When Solomon is punished for fighting back against the cruelty of John Tibeats (Paul Dano), the only white character in the film who approaches comic book levels of maliciousness, he is left to dangle from a tree, his feet barely touching the ground but able to breathe minimally. The camera lingers on him in a long shot. In this moment, other slaves take no notice. They wander in the background. For them, this is business as usual. Eliza brings Solomon water as he hangs before scuttling off to avoid punishment herself. She remembers that they are both human.
It’s a scene that will remain with me for quite some time. It’s so simple and conveys a point often missing in slavery narratives in film. Stories of freedom and redemption are plentiful, but rarely do we see that many are left behind. In the brief moment that fellow slaves wander behind a hanging Solomon, we see them.
Their stories do not give us the hope and sense that redemption is always possible that we might crave from a slavery narrative, but 12 Years goes a small way to acknowledge that they were real. Emancipation would come eventually, and some might find their way to freedom one way or another, but slavery’s unheard legacy is those untold millions who only knew bondage and as such never had the capacity to dream of a better life. They never knew their own humanity.
It does not always turn out to be okay for those enslaved and writer John Ridley and director Steve McQueen do not insult the intelligence of the viewer by trying to make us believe so. Yes, slavery is in the past, but in its present it blatantly robbed individuals of a life they could truly call their own and now they are just ghosts in the barbaric machine that built our modern world.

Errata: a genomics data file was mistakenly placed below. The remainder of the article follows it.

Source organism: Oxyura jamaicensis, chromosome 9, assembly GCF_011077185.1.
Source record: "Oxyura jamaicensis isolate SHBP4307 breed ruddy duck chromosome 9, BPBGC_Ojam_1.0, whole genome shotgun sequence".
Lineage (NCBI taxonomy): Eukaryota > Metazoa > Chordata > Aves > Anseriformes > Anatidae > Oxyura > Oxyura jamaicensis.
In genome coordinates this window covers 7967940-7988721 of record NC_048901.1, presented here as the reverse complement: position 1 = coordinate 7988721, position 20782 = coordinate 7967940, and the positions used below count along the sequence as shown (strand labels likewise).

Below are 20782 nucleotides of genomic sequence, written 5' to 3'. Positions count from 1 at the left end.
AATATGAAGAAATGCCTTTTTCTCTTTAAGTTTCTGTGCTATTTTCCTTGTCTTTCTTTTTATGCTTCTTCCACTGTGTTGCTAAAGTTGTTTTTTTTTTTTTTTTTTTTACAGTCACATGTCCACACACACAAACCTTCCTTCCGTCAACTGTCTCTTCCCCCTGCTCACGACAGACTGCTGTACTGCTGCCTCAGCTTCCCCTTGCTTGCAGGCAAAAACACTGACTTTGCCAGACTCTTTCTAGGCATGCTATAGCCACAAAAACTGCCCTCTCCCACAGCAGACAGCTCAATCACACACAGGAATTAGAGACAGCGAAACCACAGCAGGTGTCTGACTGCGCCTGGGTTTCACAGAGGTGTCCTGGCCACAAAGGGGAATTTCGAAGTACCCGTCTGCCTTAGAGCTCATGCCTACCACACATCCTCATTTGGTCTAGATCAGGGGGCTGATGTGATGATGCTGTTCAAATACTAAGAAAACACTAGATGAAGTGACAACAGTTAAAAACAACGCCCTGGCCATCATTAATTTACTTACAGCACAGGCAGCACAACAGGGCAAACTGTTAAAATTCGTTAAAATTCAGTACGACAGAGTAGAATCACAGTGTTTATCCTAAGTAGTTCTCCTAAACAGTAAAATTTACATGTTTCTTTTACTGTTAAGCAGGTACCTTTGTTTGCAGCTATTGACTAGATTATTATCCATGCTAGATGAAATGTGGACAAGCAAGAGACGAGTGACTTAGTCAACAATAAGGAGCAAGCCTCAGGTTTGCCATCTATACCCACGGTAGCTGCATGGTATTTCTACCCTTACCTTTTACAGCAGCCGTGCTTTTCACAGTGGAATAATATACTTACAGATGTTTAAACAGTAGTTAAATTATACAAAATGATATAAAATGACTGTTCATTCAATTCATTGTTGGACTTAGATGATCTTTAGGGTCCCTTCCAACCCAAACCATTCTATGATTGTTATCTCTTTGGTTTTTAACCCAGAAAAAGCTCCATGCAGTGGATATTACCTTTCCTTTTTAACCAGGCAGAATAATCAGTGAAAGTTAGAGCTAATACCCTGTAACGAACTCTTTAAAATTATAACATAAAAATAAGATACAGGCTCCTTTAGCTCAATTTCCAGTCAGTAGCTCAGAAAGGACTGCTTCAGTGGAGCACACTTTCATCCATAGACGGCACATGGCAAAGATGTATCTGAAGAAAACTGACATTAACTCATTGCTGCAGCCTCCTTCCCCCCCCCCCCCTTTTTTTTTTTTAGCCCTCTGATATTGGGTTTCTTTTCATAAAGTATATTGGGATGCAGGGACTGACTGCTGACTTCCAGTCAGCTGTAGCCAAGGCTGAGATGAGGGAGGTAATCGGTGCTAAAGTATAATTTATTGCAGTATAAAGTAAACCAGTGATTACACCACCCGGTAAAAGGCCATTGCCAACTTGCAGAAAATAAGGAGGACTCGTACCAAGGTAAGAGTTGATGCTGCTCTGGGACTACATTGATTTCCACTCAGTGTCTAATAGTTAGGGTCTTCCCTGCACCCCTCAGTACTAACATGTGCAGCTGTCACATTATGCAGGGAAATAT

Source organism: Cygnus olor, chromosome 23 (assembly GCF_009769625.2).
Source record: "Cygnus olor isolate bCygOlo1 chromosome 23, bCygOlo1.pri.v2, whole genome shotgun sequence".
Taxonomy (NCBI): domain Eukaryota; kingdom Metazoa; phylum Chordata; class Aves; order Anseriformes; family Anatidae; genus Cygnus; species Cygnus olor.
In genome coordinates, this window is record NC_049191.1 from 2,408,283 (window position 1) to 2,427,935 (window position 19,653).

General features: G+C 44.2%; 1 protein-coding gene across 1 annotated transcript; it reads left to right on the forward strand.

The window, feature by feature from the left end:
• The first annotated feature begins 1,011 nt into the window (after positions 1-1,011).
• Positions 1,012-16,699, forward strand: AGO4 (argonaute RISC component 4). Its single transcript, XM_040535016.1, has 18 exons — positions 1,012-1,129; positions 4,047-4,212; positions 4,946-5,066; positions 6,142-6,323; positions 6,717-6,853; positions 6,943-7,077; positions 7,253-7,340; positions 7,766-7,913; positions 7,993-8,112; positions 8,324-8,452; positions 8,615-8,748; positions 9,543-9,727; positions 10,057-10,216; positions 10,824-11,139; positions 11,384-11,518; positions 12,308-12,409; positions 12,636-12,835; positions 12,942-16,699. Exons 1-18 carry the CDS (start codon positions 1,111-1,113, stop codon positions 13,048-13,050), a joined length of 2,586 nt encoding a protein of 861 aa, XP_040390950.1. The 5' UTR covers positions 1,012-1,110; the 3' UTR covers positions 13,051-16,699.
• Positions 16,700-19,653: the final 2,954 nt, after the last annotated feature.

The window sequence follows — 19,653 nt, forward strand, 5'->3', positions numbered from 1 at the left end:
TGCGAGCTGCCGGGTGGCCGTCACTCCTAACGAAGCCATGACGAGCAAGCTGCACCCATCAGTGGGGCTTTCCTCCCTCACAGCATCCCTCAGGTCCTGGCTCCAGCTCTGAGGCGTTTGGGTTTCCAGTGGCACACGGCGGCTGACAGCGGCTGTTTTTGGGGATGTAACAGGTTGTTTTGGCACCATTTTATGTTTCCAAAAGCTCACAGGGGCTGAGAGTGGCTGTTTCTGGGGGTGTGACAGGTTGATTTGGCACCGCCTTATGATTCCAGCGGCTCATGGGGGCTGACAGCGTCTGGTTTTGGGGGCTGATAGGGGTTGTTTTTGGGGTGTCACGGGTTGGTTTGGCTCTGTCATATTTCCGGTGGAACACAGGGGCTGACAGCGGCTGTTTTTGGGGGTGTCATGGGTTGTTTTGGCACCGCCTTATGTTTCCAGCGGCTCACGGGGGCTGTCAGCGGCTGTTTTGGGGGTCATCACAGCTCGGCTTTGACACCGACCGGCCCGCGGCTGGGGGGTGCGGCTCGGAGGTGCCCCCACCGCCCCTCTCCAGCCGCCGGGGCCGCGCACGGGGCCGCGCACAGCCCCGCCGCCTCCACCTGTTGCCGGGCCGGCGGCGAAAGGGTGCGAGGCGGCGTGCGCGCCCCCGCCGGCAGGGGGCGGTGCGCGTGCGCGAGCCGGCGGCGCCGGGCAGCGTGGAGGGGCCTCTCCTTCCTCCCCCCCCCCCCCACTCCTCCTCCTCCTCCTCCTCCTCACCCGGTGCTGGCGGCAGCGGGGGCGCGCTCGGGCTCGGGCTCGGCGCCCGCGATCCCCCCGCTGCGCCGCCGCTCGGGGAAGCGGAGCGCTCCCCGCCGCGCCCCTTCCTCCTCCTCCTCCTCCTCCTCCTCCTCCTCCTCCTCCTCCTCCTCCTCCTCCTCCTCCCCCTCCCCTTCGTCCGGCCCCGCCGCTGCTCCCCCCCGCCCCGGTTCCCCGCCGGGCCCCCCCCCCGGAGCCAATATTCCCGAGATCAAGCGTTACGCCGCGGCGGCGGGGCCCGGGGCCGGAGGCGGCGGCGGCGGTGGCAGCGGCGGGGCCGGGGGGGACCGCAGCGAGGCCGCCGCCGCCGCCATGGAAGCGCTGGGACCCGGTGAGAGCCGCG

This film is a testament to art’s place in forcing us to confront history. Many have been shocked by the images in this film and many have even found it an eye-opening account of slavery’s brutality. It’s truly profound that even with all the statistics that we read in textbooks and our constant commemorations of the battles fought for emancipation that these images can still shock. Yet they can, because those remembrances and statistics can never truly convey slavery’s horrors because they are just that, numbers and theatrics.
12 Years gives a voice and face to those who suffered. It shows us their sorrow in seeing their dignity dissipate. It shows us their thick and irreparable scars inflicted in beatings that break the spirit. Ejiofor and Lupita Nyong’o are both superb in being that voice, making the cries of their characters audible across centuries. It’s by no means easy to watch Nyong’o’s Patsy feel her master’s whip against her frail body, but it’s difficult to look away because of how real her pain feels, and the pain of so many Patsy’s was indeed real.
What’s more, that pain is easily forgotten. Even if the effect is temporary, we are reminded of that anguish in this film and that’s necessary. History sometimes has to be put in front of us in all its unsavouriness if we are to understand it. I suspect, however, that for anyone who sees 12 Years, the impact will be more than temporary, both as a film and as a window into history.